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Curr Biol. 2015 Mar 2;25(5):556-67. doi: 10.1016/j.cub.2014.12.051. Epub 2015 Feb 5.

Intraciliary calcium oscillations initiate vertebrate left-right asymmetry.

Author information

1
Department of Pediatrics, Yale University School of Medicine, 333 Cedar Street, New Haven, CT 06520, USA.
2
Department of Genetics, Yale University School of Medicine, 333 Cedar Street, New Haven, CT 06520, USA.
3
Department of Pediatrics, Yale University School of Medicine, 333 Cedar Street, New Haven, CT 06520, USA; Department of Genetics, Yale University School of Medicine, 333 Cedar Street, New Haven, CT 06520, USA. Electronic address: martina.brueckner@yale.edu.
4
Department of Genetics, Yale University School of Medicine, 333 Cedar Street, New Haven, CT 06520, USA. Electronic address: zhaoxia.sun@yale.edu.

Abstract

BACKGROUND:

Bilateral symmetry during vertebrate development is broken at the left-right organizer (LRO) by ciliary motility and the resultant directional flow of extracellular fluid. However, how ciliary motility is perceived and transduced into asymmetrical intracellular signaling at the LRO remains controversial. Previous work has indicated that sensory cilia and polycystin-2 (Pkd2), a cation channel, are required for sensing ciliary motility, yet their function and the molecular mechanism linking both to left-right signaling cascades are unknown.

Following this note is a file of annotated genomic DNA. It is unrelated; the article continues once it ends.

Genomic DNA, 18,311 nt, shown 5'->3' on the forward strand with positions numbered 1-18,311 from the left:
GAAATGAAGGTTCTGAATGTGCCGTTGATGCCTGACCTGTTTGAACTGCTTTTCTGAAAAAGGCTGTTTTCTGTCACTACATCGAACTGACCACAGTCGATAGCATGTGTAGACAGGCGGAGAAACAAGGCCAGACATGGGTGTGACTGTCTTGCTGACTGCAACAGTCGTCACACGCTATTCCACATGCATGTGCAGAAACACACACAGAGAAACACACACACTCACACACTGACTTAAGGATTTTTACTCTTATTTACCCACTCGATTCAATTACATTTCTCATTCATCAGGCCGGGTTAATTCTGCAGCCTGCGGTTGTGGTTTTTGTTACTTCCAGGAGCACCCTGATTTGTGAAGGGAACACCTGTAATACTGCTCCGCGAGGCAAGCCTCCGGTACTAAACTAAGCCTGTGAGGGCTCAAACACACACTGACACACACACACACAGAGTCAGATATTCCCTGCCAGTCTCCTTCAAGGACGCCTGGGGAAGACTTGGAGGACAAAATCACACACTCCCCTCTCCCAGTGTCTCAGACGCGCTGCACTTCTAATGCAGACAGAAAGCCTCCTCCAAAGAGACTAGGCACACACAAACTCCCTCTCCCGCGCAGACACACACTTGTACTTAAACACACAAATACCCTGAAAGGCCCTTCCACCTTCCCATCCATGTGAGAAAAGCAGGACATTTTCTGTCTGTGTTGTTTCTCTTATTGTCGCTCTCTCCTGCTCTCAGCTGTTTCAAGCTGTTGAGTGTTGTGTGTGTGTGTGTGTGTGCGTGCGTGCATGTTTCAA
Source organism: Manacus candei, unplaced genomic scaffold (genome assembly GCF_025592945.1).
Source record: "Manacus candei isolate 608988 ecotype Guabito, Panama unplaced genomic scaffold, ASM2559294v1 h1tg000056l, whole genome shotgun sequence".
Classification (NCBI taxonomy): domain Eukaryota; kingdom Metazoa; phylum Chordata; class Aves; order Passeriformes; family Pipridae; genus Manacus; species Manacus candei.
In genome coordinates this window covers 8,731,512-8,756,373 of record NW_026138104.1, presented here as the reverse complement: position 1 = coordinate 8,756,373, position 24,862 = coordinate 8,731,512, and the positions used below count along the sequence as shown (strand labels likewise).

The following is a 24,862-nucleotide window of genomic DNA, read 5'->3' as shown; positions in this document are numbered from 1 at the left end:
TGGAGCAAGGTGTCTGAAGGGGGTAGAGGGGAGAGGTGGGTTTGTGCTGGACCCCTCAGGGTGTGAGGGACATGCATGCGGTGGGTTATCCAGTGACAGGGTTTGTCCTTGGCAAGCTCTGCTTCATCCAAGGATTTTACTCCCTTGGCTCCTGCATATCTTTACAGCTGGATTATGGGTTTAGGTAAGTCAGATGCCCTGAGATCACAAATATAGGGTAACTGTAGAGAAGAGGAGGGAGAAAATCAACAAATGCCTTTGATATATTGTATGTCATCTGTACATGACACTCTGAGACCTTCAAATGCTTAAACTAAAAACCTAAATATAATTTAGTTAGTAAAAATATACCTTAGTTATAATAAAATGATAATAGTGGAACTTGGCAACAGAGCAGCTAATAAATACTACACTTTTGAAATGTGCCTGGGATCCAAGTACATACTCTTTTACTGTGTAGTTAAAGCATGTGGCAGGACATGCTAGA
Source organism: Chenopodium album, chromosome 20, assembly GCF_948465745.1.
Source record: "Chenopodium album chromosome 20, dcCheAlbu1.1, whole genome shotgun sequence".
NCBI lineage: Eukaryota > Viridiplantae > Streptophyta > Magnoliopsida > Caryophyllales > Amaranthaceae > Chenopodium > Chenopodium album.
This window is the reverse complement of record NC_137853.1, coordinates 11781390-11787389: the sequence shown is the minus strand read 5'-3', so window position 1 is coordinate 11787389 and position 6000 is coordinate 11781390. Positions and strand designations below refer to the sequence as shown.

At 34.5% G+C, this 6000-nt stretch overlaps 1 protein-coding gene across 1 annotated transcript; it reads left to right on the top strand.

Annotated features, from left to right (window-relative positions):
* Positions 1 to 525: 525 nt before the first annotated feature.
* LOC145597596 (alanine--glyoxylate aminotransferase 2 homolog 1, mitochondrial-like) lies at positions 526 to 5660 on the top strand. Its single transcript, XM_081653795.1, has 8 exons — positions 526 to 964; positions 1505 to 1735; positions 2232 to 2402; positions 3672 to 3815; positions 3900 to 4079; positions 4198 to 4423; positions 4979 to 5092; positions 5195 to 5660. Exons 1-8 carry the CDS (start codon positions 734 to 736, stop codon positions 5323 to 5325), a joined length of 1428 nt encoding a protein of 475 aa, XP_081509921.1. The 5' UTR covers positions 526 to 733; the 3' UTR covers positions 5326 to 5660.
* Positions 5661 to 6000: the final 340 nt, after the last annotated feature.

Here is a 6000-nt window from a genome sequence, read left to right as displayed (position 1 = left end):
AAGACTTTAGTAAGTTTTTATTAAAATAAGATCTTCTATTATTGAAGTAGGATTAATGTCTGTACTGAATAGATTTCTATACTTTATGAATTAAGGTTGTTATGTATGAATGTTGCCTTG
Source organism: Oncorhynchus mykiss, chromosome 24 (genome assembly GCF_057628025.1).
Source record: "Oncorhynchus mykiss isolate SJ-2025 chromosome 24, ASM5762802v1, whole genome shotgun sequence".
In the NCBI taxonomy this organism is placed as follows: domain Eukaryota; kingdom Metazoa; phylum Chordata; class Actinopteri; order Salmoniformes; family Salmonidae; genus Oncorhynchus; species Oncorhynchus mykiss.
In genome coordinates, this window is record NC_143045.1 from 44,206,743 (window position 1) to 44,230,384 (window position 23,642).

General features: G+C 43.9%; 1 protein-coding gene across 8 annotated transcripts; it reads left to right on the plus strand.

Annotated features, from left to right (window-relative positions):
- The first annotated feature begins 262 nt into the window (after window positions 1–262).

RESULTS:

Here we report novel intraciliary calcium oscillations (ICOs) at the LRO that connect ciliary sensation of ciliary motility to downstream left-right signaling. Utilizing cilia-targeted genetically encoded calcium indicators in live zebrafish embryos, we show that ICOs depend on Pkd2 and are left-biased at the LRO in response to ciliary motility. Asymmetric ICOs occur with onset of LRO ciliary motility, thus representing the earliest known LR asymmetric molecular signal. Suppression of ICOs using a cilia-targeted calcium sink reveals that they are essential for LR development.

CONCLUSIONS:

These findings demonstrate that intraciliary calcium initiates LR development and identify cilia as a functional ion signaling compartment connecting ciliary motility and flow to molecular LR signaling.

PMID:
25660539
PMCID:
PMC4469357
DOI:
10.1016/j.cub.2014.12.051
[Indexed for MEDLINE]
Free PMC Article
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